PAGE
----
When you get into a rideshare car accident in a comparative fault city like Los Angeles, California, liability for the damages depends on the at-fault driver or drivers, even if this driver happens to be the one working for a rideshare company like Uber or Lyft.
In cases where the at-fault driver’s insurance coverage falls short, the rideshare company’s insurance may compensate for it.
How much you will receive in damages, however, is another question. The adjuster of the at-fault driver’s insurance company will investigate matters, and he’ll most likely offer an amount that is more favorable to the insurance company than you.
If you want the best settlement you can get, know how to assert your right to the amount you deserve. In this case, getting the help of a rideshare car accident attorney is a good move.
A rideshare car accident lawyer is experienced in negotiating with insurance companies and can help you determine damages. He or she will also help your assessment of the following:
- How much should the damage claims be?
- Who’s at fault, by what percentage, and who should pay how much?
- Should you file a personal injury lawsuit or not?
Let’s look at them one by one.
How much should you claim as damages?
In a car accident, there are what we call economic and non-economic damages. Economic damages are easier to compute and straightforward. It includes:
- Past and future medical expenses
- Damaged property repair and replacement
- Lost wages and loss of earning capacity
- Burial expenses
It’s the non-economic damages that are more difficult to assign a monetary value to:
- Physical pain and suffering
- Physical injury
- Emotional distress
- Other losses or inconveniences
Who should pay how much?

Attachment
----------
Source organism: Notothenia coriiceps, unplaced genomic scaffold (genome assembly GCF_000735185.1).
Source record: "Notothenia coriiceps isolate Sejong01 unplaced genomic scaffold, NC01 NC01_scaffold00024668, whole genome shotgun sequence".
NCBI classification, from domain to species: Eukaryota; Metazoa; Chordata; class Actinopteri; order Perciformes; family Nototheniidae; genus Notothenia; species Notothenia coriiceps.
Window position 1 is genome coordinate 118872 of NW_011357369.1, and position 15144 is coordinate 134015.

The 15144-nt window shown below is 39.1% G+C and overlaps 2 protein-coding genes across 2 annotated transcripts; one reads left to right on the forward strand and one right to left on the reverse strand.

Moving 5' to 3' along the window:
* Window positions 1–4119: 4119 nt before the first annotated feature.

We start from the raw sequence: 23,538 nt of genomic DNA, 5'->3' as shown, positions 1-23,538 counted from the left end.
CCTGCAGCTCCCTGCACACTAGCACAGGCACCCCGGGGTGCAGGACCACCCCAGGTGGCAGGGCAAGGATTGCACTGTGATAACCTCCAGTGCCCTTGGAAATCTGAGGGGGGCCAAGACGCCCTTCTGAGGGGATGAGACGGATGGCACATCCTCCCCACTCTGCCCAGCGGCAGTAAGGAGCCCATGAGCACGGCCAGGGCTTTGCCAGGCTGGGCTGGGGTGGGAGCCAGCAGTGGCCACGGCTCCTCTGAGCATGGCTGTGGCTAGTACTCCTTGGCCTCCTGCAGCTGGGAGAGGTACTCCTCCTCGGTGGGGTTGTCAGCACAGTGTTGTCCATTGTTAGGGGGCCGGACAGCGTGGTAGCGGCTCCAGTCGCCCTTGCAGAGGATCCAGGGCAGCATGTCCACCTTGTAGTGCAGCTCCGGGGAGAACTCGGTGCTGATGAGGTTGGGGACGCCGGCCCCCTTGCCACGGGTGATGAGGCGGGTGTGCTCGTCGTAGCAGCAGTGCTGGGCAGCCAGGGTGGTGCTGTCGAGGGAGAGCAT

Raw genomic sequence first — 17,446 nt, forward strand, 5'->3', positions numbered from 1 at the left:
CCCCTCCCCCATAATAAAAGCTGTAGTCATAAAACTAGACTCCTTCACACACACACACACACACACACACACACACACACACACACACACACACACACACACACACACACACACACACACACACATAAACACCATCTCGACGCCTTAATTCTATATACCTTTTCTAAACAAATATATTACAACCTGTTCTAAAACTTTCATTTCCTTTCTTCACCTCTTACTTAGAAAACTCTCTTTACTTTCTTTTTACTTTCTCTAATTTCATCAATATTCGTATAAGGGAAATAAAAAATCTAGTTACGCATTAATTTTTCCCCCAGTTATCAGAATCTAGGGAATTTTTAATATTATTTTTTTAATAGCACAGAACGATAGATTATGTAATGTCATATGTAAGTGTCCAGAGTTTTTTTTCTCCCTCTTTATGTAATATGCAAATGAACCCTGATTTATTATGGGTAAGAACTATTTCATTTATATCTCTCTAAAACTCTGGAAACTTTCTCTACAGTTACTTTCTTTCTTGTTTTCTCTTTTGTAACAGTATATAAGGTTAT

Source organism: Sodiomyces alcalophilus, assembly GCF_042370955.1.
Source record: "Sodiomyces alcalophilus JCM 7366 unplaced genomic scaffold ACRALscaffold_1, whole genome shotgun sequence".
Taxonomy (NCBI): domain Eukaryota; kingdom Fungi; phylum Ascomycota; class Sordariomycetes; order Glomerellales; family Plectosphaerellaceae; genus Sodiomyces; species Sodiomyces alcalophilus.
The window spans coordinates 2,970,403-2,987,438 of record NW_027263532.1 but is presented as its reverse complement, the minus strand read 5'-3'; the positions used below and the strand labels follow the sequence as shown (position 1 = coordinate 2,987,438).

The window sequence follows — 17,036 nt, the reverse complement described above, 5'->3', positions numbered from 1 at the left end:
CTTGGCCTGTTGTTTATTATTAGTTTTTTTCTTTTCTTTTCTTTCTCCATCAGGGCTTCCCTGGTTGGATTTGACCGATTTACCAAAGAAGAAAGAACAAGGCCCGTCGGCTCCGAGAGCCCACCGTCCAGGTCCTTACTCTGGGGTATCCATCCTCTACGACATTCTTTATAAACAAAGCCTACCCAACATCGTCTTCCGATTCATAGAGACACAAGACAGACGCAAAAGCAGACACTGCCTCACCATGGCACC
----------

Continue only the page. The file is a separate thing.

As mentioned earlier, damages fall on the driver who is at fault, since he is considered an individual contractor. He is not the rideshare company’s employee, and therefore, is responsible for his insurance. If his insurance cannot cover the damages, the rideshare company’s insurance policy will cover the remaining cost.
In some car accidents, multiple parties may be at fault. In California’s pure comparative negligence system, each of these parties is held financially responsible, to the degree of their fault. Based on investigations, if your driver is 25 percent at-fault and the other driver is 75 percent at-fault, then the damages will be divided accordingly.
What if the at-fault party’s insurance company refuses to pay?
When an insurance policy does include occupational accidents or a rideshare insurance extension, your at-fault driver’s insurance company may refuse to pay for the damages. It may also have insufficient coverage. When one of these two happens, you can file claims from the rideshare company’s insurer.
Should you file for a personal injury lawsuit?
A personal injury lawsuit is tedious and stressful. And it puts you in a win-all or lose-all situation. If you lose the case, you don’t receive anything, not even the pre-litigation settlement offer by the insurance companies.
However, where outright negligence has resulted in extensive damages like permanent disability or loss of a loved one, filing for a personal injury lawsuit may be the only way you can get the compensation you deserve.
When you’re in this situation, you may want to consult an attorney who is experienced in a car accident or rideshare injury to know your chances of winning the case. At Haffner Law, we have experienced Uber or Lyft accident attorneys who can help you determine the best course to take after a car crash in a ridesharing trip. We will thoroughly investigate your accident and negotiate for the compensation you deserve, whether through an amicable settlement or a lawsuit.
Contact us at 1-844-HAFFNER (423-3637) to schedule a consultation today.
(This is an attorney advertisement by Joshua Haffner)